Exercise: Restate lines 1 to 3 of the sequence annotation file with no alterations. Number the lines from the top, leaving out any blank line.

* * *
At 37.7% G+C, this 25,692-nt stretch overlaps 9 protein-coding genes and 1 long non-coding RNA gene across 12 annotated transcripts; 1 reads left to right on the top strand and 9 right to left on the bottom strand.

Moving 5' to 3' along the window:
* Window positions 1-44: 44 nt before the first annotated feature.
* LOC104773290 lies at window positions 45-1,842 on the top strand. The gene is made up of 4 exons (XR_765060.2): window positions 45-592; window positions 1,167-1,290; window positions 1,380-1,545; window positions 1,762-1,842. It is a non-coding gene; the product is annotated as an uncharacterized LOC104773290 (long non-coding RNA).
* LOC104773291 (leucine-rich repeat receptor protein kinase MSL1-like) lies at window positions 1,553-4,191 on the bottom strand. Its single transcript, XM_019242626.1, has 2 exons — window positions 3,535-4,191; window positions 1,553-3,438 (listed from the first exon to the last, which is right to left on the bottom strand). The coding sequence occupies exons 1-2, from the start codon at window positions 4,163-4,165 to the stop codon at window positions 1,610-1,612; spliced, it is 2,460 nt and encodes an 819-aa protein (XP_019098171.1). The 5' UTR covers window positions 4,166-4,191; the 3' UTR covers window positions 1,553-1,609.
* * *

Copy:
At 37.7% G+C, this 25,692-nt stretch overlaps 9 protein-coding genes and 1 long non-coding RNA gene across 12 annotated transcripts; 1 reads left to right on the top strand and 9 right to left on the bottom strand.

Moving 5' to 3' along the window:
* Window positions 1-44: 44 nt before the first annotated feature.